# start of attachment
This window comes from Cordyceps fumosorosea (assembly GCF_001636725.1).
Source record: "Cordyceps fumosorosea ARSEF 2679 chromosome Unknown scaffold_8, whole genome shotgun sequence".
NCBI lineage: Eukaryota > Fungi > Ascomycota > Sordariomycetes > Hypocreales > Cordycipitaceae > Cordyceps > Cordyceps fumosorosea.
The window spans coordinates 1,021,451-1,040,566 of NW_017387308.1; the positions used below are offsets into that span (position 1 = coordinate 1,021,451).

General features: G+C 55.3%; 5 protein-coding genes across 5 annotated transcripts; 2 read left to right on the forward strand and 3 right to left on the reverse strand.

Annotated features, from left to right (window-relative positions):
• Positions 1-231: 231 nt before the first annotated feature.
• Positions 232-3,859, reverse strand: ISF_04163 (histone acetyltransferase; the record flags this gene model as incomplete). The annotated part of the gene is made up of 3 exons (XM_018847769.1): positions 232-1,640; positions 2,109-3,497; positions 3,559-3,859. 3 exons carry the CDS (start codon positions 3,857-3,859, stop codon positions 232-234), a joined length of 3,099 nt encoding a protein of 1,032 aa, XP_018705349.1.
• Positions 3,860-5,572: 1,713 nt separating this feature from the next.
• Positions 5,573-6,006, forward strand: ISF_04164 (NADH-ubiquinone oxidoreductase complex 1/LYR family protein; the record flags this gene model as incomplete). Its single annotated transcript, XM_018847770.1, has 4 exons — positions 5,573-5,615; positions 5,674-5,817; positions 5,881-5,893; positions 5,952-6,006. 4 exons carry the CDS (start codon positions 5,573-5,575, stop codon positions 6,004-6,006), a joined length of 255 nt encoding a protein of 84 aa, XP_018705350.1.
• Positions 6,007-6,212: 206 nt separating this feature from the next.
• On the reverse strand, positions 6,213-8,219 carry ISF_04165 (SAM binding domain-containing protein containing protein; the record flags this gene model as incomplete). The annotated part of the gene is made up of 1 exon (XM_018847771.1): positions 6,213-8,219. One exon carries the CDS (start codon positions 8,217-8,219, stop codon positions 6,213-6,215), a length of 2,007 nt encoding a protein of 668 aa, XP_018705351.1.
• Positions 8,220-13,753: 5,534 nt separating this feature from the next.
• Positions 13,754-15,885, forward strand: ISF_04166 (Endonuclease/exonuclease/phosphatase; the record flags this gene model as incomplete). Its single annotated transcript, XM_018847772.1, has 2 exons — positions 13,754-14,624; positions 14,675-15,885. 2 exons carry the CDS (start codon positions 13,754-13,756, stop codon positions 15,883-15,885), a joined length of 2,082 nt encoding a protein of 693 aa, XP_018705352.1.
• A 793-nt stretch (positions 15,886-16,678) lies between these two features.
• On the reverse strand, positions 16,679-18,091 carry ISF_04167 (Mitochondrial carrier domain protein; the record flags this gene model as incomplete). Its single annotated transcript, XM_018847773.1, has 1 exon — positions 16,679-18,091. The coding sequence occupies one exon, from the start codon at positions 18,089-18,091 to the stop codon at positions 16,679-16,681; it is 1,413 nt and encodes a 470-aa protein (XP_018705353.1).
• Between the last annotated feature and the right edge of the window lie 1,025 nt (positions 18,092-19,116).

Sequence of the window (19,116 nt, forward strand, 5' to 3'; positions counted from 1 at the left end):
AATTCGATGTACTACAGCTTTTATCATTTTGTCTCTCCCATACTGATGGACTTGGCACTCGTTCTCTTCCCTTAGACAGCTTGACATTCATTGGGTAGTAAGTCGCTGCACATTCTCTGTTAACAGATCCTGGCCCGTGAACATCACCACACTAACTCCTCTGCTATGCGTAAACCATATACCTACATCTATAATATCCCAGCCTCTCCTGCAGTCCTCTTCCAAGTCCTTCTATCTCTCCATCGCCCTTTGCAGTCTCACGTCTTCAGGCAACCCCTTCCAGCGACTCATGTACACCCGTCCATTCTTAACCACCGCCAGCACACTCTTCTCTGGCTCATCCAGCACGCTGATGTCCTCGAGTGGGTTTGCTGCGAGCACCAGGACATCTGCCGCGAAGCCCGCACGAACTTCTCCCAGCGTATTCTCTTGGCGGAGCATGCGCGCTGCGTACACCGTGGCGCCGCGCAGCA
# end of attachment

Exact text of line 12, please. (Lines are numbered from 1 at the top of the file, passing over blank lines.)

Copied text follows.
• On the reverse strand, positions 6,213-8,219 carry ISF_04165 (SAM binding domain-containing protein containing protein; the record flags this gene model as incomplete). The annotated part of the gene is made up of 1 exon (XM_018847771.1): positions 6,213-8,219. One exon carries the CDS (start codon positions 8,217-8,219, stop codon positions 6,213-6,215), a length of 2,007 nt encoding a protein of 668 aa, XP_018705351.1.